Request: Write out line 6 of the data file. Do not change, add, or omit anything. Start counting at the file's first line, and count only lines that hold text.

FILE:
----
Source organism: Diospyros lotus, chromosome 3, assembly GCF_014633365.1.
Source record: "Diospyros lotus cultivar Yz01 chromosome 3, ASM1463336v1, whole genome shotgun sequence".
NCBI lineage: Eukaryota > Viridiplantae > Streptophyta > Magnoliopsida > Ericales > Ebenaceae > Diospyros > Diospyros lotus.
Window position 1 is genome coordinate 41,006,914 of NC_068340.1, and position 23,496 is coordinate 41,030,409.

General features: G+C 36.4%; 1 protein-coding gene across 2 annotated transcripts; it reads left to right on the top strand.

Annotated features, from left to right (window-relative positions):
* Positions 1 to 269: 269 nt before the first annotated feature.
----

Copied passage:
Annotated features, from left to right (window-relative positions):